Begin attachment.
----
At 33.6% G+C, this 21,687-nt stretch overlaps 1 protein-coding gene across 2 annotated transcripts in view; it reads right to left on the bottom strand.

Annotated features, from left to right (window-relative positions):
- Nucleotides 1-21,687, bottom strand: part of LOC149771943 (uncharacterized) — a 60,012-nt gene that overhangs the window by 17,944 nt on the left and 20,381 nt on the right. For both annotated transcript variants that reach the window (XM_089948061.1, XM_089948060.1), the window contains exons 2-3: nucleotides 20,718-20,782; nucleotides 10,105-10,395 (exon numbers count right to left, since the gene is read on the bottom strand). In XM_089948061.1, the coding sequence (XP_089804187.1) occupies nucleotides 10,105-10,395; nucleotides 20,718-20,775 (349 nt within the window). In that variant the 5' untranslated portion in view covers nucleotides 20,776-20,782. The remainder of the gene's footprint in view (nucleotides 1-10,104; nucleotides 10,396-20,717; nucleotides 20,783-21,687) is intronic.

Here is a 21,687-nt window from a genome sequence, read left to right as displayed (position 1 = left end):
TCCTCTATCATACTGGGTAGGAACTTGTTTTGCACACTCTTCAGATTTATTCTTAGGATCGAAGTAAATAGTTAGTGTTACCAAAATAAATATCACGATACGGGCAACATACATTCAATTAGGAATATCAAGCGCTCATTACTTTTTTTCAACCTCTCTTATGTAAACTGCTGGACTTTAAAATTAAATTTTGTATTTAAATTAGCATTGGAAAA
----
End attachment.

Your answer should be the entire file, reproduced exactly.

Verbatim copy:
At 33.6% G+C, this 21,687-nt stretch overlaps 1 protein-coding gene across 2 annotated transcripts in view; it reads right to left on the bottom strand.

Annotated features, from left to right (window-relative positions):
- Nucleotides 1-21,687, bottom strand: part of LOC149771943 (uncharacterized) — a 60,012-nt gene that overhangs the window by 17,944 nt on the left and 20,381 nt on the right. For both annotated transcript variants that reach the window (XM_089948061.1, XM_089948060.1), the window contains exons 2-3: nucleotides 20,718-20,782; nucleotides 10,105-10,395 (exon numbers count right to left, since the gene is read on the bottom strand). In XM_089948061.1, the coding sequence (XP_089804187.1) occupies nucleotides 10,105-10,395; nucleotides 20,718-20,775 (349 nt within the window). In that variant the 5' untranslated portion in view covers nucleotides 20,776-20,782. The remainder of the gene's footprint in view (nucleotides 1-10,104; nucleotides 10,396-20,717; nucleotides 20,783-21,687) is intronic.

Here is a 21,687-nt window from a genome sequence, read left to right as displayed (position 1 = left end):
TCCTCTATCATACTGGGTAGGAACTTGTTTTGCACACTCTTCAGATTTATTCTTAGGATCGAAGTAAATAGTTAGTGTTACCAAAATAAATATCACGATACGGGCAACATACATTCAATTAGGAATATCAAGCGCTCATTACTTTTTTTCAACCTCTCTTATGTAAACTGCTGGACTTTAAAATTAAATTTTGTATTTAAATTAGCATTGGAAAA